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10 Money-Saving New Year's Resolutions for 2014

These promises are easy to keep—and a boon for your bank account.

Credit: Getty Images
Credit: Getty Images

Written by Maridel Reyes

Every year, people make New Year’s resolutions to lose weight or kick a bad habit. But while you’re focused on getting healthy, it’s a good time to look at your financial fitness, too. Here are 10 financial resolutions everyone should make—and keep—in 2014.

1. Track spending. Creating a budget is great, but many people find them too hard to stick with. So as an easier alternative, just look at what you spend for the month of January, and focus on finding hidden expenses and places where you can trim. Then, see how small changes can make a difference in February and throughout the rest of the year.

2. Automate everything. Put bill-paying on auto-pilot: Set up online accounts so that bills are paid automatically. Automate your savings, too. To the extent your cash-flow permits, max out your contributions to tax-advantaged savings vehicles such as 401(k)s, traditional or Roth IRAs, and 529 plans for college savings.  

3. Ignore your raise. If you know you’re getting a raise this year, don't go on a spending spree. Instead, use it as a way to boost your savings. Do that for a few years in a row, and you'll see a big impact on your savings accounts.

4. Don’t get a new credit card. Make a promise that you won’t take out a new credit card, even if it offers amazing benefits. Instead, cut back on using your credit cards and only do so in case of emergencies.  

5. Plan for surprises. For most of us, it's not if an emergency will arise, but when. Start an emergency fund if you don't already have one. It should have enough cash to cover at least three months of basic expenses.  

6. Get an insurance checkup. Devastating natural disasters over the past couple of years have reminded everyone that having the right insurance is key. In addition, having enough life insurance can save your family from difficult financial challenges if something happens to you. Look at your coverage to see if it still meets your needs and those of your family, and add or remove policies as necessary.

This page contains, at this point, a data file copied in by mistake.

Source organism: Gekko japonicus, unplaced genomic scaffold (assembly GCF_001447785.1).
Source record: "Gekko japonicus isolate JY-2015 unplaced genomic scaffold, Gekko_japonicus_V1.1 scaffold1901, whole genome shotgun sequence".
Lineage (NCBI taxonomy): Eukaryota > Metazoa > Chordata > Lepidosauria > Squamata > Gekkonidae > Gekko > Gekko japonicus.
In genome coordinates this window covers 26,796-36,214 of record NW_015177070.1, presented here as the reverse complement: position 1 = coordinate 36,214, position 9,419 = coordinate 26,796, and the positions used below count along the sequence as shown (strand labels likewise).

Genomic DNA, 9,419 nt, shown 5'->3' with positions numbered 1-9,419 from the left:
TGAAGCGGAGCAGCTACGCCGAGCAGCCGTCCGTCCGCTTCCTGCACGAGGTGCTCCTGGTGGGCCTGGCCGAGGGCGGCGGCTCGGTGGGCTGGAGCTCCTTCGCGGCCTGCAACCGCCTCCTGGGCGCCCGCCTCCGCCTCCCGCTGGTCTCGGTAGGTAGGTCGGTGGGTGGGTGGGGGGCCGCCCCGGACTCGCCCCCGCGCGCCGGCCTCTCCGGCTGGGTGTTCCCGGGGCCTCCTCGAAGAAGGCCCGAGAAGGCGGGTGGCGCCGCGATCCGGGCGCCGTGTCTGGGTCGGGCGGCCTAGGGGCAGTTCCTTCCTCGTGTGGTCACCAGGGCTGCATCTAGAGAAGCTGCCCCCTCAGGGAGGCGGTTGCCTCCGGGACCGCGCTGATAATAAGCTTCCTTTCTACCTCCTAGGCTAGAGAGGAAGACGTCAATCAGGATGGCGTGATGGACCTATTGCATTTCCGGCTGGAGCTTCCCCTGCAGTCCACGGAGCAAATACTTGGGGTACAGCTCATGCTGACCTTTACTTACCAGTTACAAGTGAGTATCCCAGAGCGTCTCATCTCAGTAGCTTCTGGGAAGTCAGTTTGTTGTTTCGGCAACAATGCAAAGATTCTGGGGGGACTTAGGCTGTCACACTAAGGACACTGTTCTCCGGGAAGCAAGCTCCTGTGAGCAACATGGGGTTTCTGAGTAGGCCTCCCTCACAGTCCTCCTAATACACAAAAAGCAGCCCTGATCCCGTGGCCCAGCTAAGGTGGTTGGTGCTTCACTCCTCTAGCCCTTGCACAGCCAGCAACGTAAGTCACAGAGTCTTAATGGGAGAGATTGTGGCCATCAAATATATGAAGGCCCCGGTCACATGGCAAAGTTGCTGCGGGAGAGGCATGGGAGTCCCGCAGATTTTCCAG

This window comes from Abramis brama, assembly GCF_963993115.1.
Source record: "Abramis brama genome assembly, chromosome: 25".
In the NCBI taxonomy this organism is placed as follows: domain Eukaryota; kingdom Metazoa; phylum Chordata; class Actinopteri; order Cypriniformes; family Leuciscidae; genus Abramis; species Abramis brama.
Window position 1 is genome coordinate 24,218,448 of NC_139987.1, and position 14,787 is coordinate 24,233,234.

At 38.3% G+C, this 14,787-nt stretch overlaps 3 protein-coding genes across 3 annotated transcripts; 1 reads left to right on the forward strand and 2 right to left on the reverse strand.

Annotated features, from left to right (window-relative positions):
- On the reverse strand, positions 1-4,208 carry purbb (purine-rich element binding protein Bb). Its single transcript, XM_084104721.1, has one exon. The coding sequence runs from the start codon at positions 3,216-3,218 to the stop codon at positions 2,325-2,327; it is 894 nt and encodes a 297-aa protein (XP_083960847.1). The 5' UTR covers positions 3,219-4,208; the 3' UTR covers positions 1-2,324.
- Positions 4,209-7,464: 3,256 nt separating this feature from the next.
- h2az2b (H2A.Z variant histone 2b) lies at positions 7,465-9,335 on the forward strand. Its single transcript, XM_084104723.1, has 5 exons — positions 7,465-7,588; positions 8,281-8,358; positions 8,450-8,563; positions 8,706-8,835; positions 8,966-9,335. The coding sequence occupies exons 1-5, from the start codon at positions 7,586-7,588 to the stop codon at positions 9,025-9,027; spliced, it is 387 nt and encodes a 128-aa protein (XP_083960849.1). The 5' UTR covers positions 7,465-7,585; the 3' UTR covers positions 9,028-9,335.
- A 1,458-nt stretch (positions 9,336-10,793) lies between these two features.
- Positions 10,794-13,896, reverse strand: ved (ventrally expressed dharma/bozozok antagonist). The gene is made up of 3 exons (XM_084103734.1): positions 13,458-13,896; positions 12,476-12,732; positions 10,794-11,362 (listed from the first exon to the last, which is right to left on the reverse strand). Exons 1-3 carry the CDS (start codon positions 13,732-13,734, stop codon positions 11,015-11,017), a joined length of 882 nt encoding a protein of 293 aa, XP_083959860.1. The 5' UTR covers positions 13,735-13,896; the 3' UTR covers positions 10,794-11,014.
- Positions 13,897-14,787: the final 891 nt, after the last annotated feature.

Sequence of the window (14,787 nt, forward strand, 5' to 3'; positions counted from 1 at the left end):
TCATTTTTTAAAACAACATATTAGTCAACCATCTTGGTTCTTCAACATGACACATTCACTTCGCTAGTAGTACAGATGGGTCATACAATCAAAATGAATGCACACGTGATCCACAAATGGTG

7. Get rid of accounts you don't use. Many people never go through the trouble of closing old bank, brokerage, or retirement accounts that they've stopped using. But that leaves you subject to inactivity fees, potential identity theft, and other dangers. Either close those accounts, or transfer them to institutions where you can keep better track of them.

8. Make or update your will. If you have a simple estate, you can make a will on the cheap. If you have a complex estate, get a lawyer.

9. Go through your subscriptions. Look at all of them—cable, magazines, websites, health clubs and otherwise. If you’re not using a subscription or no longer enjoy it, cancel it.

10. Live healthier. A fitter lifestyle means fewer medical bills. Plus, the healthier you are in your later years, the easier it will be for you to keep working. Whether it’s eating less, eating healthier, quitting smoking, or starting an exercise routine, try to make one healthy habit stick this year.


TELL US: What are your financial resolutions for 2014? Post your thoughts in the comments section below.

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